Why Olde Mecklenburg Brewery is rolling out beer in plastic bottles this summer


Thanks to a tweak in packaging, you’re about to see Olde Mecklenburg Brewery beers in places you’ve never seen them before: poolside, on the golf course, or anywhere else that glass isn’t allowed.

No, OMB isn’t embracing aluminum packaging like so many other local breweries; don’t hold your breath for canned Copper anytime soon. Instead, the German-inspired brewery is following in the footsteps of many European outfits and beginning to pack some of their beers in plastic bottles.

That’s right: craft beer, in brown plastic bottles. (You’ll still need a bottle opener though; caps are not screw-off.) Their existing bottling line was modified to manage the transition between glass and plastic.

Olde Mecklenburg is the first American craft brewery to utilize these PET plastic bottles, developed by Michigan-based Plastipak.

Why plastic? For starters, it will allow the brewery to bring packaged beer where glass is forbidden, so fans of poolside pilsners should start celebrating. Further details in a provided press release tout plastic bottles staying cooler longer than their canned companions, but a main argument targets the lining used by aluminum cans.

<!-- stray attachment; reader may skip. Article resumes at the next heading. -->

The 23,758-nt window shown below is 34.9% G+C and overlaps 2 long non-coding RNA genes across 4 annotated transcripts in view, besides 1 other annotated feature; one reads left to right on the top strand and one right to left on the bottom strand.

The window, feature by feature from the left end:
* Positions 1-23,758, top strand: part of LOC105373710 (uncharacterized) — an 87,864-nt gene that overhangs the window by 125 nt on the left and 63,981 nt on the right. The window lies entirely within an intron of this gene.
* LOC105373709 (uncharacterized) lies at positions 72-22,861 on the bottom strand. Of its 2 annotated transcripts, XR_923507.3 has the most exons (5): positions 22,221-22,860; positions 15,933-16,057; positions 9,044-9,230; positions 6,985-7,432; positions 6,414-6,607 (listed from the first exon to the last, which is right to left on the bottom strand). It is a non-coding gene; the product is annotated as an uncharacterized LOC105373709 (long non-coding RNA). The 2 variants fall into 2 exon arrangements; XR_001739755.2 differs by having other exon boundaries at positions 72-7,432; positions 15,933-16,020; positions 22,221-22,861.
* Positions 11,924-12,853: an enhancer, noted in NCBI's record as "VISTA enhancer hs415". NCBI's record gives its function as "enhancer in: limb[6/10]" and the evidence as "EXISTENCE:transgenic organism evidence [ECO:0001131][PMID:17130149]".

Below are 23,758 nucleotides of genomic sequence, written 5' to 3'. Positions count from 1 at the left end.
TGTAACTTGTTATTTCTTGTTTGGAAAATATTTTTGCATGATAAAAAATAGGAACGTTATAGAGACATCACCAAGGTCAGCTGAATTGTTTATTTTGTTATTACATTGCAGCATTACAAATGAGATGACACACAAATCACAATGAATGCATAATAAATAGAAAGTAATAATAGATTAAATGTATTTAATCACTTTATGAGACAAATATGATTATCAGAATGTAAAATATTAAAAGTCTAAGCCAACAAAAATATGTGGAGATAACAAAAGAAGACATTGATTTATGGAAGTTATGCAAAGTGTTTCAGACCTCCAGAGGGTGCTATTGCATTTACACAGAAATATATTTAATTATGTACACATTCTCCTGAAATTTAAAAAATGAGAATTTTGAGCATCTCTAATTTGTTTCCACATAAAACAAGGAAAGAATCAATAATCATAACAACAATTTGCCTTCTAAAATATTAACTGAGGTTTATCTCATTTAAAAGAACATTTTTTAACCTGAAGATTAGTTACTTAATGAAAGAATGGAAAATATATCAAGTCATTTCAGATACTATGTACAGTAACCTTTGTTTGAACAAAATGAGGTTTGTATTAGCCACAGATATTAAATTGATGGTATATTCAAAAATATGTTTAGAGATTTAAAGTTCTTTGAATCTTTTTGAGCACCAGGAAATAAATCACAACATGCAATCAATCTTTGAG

This is where things may get interesting.

“OMB’s main concern with aluminum cans is that their use guarantees a violation of our commitment to the Reinheitsgebot,” says OMB’s founder, John Marrino, speaking of the German beer purity law that states only hops, malt, water, and yeast go in beer. “We simply don’t want to use a package that we know will introduce a contaminant into the beer. It’s a matter of principle.”

The “known contaminant” he’s referring to is Bisphenol A (BPA), which is present in the lining of nearly any metal container, like Coca-Cola cans. The FDA has quite a bit to say about BPA, as evidenced by a Q&A page set up on the subject, with the verdict that such linings used in food storage are generally safe.

OMB is quick to point out the recyclability of the PET plastic bottles, lighter weight, and shatter-proof nature of the material, three hallmarks also common of their aluminum canned competition.

Years ago, craft beer in cans was seen as a novelty, if not a crass joke. Since then, aluminum cans have essentially become the industry standard, largely sending 22-ounce bombers to an early retirement. Whether PET plastic can dethrone its aluminum incumbent is uncertain, but count on seeing these “go anywhere” bottles around town this summer.

Photos: Olde Mecklenburg Brewery


  1. Great, more plastic polluting the earth. Glass is 100% recyclable and doesn’t leak pesky chemicals into your drink.


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